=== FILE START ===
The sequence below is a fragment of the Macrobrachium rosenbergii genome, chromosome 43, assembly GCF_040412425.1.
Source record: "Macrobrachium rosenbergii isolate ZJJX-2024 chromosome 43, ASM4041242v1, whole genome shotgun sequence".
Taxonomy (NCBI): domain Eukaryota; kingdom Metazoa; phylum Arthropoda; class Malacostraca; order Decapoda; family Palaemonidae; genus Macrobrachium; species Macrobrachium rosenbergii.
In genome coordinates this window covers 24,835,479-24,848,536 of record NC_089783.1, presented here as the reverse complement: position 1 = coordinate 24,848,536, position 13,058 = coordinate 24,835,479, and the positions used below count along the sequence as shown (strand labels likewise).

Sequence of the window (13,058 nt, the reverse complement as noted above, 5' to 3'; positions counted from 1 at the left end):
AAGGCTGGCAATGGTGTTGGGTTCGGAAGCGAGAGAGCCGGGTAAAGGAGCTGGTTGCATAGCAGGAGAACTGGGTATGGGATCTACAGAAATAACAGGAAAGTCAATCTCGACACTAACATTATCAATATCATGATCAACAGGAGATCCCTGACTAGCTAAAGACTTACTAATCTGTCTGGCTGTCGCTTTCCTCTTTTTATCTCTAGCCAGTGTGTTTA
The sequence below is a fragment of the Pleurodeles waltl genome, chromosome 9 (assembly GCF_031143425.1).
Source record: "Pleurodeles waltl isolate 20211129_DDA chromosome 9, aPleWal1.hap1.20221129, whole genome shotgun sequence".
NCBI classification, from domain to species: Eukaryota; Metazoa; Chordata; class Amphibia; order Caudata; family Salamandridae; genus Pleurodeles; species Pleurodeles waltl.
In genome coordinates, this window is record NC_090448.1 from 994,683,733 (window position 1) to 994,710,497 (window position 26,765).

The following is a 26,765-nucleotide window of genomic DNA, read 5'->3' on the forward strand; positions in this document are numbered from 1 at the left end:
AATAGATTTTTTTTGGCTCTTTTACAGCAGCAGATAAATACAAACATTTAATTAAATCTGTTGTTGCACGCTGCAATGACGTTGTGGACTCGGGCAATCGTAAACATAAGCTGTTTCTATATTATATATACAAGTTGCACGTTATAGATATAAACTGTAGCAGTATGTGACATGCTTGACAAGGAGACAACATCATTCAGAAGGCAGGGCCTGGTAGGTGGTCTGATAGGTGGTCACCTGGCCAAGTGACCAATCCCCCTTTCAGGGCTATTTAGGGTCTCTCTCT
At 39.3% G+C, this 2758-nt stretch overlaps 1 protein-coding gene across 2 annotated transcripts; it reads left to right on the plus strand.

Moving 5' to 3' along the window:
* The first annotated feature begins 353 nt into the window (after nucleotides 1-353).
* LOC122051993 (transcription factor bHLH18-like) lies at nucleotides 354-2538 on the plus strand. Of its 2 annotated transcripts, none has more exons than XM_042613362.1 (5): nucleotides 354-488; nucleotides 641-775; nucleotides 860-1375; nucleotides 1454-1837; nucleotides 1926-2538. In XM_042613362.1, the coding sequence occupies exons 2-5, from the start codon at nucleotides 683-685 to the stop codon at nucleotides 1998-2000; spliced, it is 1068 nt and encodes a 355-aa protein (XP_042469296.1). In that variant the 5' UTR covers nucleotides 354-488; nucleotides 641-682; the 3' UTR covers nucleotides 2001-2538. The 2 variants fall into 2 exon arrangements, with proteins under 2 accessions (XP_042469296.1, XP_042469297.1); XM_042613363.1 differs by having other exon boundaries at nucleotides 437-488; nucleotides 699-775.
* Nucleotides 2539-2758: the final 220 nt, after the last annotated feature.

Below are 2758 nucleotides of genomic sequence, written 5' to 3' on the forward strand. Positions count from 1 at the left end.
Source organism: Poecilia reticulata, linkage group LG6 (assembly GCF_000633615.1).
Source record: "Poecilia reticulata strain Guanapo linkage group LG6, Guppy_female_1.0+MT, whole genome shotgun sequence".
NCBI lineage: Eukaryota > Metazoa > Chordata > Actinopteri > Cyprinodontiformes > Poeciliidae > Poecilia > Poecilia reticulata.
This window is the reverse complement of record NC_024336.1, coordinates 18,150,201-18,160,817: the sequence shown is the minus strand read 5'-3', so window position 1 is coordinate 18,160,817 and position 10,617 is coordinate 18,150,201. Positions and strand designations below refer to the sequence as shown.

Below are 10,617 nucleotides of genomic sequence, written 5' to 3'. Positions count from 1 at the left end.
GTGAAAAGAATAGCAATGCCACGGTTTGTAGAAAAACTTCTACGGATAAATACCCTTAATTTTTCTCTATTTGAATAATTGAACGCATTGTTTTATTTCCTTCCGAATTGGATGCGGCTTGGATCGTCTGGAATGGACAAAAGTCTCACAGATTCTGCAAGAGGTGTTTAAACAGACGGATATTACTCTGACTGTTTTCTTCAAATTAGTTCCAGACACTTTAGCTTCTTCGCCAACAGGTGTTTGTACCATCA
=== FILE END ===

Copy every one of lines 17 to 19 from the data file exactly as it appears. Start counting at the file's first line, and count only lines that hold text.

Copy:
* Nucleotides 2539-2758: the final 220 nt, after the last annotated feature.

Below are 2758 nucleotides of genomic sequence, written 5' to 3' on the forward strand. Positions count from 1 at the left end.
Source organism: Poecilia reticulata, linkage group LG6 (assembly GCF_000633615.1).